Gmail’s Stunned Silence About Child Molestation
After reading Belle Lettre’s interesting critique of Gmail’s email advertising, I decided to do a little IRB-unauthorized research on my own email collection. I figured I’d look at recent messages sent to my Gmail account and see what curious ads popped up. But I found something even more intriguing. A whole category of emails met with silence. Gmail either couldn’t, or perhaps wouldn’t, match me with a single advertiser for this group of missives.
Regular readers may have noticed my recent post on the subject of child porn and sex offender notification laws. Some might say I’m “a child porn apologist“, but I prefer to see myself less dramatically as a skeptical crim law commentator. In any case, the post generated some active discussion in the comments. I receive an email (to my Gmail account) notifying me each time a comment has been added to one of my posts, and these notices include the full text of the comments. It turns out, that – unlike pretty much every other piece of email I’ve received recently – each of the emails containing comments to this child pornography/sexuality post came with absolutely no ads running along the side.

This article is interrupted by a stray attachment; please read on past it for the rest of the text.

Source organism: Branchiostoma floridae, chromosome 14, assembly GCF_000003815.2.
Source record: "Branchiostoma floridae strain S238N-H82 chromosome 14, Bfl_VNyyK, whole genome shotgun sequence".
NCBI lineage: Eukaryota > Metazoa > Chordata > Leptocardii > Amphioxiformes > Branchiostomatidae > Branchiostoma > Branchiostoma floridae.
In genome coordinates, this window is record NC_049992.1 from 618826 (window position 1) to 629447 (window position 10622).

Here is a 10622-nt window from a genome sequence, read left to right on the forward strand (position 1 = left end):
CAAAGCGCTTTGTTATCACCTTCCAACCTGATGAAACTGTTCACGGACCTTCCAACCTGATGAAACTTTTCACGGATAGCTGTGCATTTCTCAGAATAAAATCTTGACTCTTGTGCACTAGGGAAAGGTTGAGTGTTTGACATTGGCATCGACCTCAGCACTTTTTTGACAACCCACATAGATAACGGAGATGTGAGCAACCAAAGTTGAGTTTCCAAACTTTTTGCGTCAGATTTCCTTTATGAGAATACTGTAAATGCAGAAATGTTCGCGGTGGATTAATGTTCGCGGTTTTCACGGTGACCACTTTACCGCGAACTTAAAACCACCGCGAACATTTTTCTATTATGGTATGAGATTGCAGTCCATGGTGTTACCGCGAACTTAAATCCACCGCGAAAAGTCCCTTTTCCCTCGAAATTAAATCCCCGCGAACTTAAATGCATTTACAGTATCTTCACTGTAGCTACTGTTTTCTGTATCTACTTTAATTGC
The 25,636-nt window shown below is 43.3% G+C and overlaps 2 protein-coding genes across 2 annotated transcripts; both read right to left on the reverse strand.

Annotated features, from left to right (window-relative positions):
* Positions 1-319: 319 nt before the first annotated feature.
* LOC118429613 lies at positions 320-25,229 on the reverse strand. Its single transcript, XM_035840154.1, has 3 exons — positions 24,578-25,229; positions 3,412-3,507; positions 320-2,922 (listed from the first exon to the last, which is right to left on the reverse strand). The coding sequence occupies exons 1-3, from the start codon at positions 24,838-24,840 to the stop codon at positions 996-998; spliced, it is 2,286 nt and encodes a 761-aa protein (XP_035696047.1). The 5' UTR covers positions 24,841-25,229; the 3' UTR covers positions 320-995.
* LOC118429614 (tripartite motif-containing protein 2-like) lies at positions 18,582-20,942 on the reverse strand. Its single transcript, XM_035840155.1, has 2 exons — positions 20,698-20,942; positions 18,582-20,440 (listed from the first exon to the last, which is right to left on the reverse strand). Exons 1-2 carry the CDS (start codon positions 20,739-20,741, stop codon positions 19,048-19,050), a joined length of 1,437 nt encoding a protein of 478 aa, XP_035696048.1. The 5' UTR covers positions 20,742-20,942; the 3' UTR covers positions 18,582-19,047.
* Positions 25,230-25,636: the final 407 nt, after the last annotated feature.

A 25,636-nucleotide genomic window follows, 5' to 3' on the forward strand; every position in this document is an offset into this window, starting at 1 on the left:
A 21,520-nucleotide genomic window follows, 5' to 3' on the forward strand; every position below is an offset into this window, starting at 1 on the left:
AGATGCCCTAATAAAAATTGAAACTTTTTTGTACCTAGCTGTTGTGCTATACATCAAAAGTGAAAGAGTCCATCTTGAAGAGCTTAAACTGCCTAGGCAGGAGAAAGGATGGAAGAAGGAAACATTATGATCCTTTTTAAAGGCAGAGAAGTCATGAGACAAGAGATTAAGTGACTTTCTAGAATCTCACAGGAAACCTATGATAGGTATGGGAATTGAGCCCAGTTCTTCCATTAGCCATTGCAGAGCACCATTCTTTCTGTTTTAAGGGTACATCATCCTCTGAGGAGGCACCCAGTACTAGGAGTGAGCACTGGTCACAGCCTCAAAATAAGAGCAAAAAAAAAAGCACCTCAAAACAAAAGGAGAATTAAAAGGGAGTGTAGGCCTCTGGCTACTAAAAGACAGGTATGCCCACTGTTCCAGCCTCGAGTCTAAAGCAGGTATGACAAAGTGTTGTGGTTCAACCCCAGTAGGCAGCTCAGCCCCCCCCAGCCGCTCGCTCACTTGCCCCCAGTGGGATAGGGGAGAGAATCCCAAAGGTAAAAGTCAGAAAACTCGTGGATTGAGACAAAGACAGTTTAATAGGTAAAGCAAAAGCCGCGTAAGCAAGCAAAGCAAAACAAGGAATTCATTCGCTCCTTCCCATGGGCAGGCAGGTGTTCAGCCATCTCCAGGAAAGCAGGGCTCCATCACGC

I am quite certain that there are advertisers who’d love to approach someone emailing about child pornography and the like. Some are obvious problem advertisiers – child porn distributors. But what about religious groups trying to reach out to addicts? And what about anti-molestation advocates who do their fundraising on the web? I discovered both of the prior links as advertising to Google searches like “stop molestation” and “fight pornography addiction.” These groups do advertise with Google. Perhaps our exact terms weren’t enticing to these advertisers. Or perhaps the Gmail advertising algorithm exludes advertising based on these terms. Personally, I was hoping for one of those quirky connection ads – like when I got a comment on my Judge Luttig resignation post that said “Was Luttig the jurist using his position on the Circuit Judicial Council to cover up a felony conspiracy of a District Court judge?” And Gmail reponded with an ad for the myspace page of Gil “The Crab.”